The UK Home Office released figures on 20 November on the number of migrant workers from the 10 Central and Eastern European states that recently joined the European Union. The statistics show worker registration applications approved during the third quarter of 2007, from July through September.
In 2004, eight former Communist nations in Central and Eastern Europe joined the EU and were granted unlimited access to the British labor market. These countries (the so-called A8 nations) include the Baltic states, Poland, the Czech Republic, Slovakia, Slovenia, and Hungary.
Applications from the A8 nations under the Worker Registration Scheme dropped 14 percent, from 63,000 during to the second quarter to 54,000 during the third quarter.
The UK, who underestimated the expected amount of immigration from the A8 nations, placed restrictions on workers from Bulgaria and Romania when both nations joined the EU on 01 January 2007.
Migrant workers from both countries are required to be self-employed or come under the same immigration schemes that non-EU/EEA nationals can qualify for, including the UK Work Permit scheme or the Highly Skilled Migrant Programme (HSMP).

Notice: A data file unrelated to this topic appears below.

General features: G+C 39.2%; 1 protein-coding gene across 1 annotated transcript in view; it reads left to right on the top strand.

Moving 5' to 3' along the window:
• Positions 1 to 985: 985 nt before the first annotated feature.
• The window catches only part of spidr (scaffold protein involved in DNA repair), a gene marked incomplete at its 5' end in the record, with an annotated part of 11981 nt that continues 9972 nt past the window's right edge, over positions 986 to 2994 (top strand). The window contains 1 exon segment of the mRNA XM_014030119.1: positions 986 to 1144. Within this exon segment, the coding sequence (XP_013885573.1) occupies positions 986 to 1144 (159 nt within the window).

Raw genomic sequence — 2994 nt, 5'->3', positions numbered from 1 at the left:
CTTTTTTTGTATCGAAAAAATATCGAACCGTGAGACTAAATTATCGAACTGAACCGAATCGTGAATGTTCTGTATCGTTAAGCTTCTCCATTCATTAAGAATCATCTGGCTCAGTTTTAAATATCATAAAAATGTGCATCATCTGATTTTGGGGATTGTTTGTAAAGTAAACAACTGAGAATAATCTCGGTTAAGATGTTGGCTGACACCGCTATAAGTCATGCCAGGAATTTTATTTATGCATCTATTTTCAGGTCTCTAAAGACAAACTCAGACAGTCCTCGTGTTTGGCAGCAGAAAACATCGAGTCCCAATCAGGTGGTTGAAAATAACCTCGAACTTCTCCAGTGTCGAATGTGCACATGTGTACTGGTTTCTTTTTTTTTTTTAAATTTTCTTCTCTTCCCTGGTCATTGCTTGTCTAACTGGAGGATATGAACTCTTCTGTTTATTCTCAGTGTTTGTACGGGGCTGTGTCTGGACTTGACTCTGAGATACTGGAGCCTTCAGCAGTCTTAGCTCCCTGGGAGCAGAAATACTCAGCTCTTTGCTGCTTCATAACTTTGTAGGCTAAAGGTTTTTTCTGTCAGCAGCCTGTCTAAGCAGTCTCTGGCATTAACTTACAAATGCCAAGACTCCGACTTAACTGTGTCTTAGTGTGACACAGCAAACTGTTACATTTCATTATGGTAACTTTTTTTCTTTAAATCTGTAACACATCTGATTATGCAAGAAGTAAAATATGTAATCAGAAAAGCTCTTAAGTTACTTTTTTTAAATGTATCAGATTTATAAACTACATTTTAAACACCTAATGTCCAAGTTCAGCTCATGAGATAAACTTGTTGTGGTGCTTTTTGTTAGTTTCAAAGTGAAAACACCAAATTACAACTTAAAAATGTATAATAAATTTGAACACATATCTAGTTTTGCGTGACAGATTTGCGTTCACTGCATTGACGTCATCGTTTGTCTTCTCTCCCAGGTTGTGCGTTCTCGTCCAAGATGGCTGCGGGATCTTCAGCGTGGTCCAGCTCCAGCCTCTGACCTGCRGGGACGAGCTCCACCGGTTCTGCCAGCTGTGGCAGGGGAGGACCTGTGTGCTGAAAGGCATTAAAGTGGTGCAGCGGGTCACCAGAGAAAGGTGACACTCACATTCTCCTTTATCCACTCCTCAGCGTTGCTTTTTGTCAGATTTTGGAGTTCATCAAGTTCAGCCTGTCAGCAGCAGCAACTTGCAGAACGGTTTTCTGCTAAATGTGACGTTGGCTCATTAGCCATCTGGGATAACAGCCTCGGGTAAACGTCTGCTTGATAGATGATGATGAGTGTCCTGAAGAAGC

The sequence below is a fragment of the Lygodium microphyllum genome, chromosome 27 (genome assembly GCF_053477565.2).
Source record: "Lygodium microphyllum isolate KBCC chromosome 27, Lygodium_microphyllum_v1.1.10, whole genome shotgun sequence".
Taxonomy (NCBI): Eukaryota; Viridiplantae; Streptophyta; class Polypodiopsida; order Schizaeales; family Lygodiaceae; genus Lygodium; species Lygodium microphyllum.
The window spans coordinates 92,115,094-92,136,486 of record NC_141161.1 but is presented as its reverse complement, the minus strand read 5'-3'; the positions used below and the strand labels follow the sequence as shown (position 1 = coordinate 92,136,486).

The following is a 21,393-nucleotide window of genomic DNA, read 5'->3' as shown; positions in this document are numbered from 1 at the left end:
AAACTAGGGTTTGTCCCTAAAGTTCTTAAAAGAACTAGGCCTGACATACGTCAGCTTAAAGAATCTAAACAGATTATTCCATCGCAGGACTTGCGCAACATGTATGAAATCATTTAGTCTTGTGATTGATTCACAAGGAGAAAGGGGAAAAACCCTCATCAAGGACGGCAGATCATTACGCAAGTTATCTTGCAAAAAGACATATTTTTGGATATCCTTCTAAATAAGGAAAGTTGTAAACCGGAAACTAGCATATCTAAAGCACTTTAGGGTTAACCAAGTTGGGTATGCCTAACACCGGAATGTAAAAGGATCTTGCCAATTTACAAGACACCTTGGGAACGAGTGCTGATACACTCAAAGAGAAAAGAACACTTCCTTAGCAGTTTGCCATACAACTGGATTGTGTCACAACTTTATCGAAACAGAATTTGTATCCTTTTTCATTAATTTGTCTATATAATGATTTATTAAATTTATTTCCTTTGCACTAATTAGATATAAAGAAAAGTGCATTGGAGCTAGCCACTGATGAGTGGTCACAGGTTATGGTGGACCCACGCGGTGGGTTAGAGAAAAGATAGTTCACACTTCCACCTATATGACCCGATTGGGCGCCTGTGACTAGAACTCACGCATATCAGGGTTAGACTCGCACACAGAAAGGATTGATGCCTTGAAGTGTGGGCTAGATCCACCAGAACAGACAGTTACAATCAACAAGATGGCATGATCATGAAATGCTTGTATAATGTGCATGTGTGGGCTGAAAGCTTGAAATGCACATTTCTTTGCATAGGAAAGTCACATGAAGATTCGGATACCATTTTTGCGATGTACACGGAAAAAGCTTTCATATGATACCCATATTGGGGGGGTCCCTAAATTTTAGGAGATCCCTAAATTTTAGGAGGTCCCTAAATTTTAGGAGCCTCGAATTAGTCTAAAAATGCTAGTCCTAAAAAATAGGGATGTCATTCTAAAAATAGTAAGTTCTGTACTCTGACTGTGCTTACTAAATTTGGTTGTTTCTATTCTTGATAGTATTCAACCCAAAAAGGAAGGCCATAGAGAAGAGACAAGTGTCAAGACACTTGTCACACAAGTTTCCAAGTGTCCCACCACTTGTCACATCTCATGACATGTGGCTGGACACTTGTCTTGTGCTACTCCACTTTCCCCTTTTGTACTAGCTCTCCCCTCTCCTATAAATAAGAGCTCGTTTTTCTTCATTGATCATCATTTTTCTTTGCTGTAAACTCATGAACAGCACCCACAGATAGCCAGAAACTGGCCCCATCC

During the third quarter of 2007, 7,455 applications for permission to work were granted to nationals of Bulgaria and Romania, a 20 percent drop from the 9,335 that were granted during the second quarter.
An additional 200 Bulgarian and Romanian workers were granted permission to work under the Seasonal Agricultural Workers Scheme (SAWS), a quota based temporary immigration program.
"Bulgarians and Romanians are coming to the UK to work — contributing to the success of the economy and working in business, financial services, as researchers and in the entertainment and leisure industry," the Home Office said in a statement.
However, restrictions will continue for both countries, possibly until the 2011 deadline when the UK must lift them in compliance with EU policy.
"It is too soon to evaluate the full impact of the accession of Bulgaria and Romania to the EU which is why we decided to maintain restrictions for at least another year", said Immigration Minister Liam Byrne.
"We will continue to monitor restrictions. That's why we are creating an independent Migration Advisory Committee to look at how migration can sensibly fill skills shortages and, alongside it, the Migration Impacts Forum, which started work in June to monitor the wider social impacts of immigration," he added.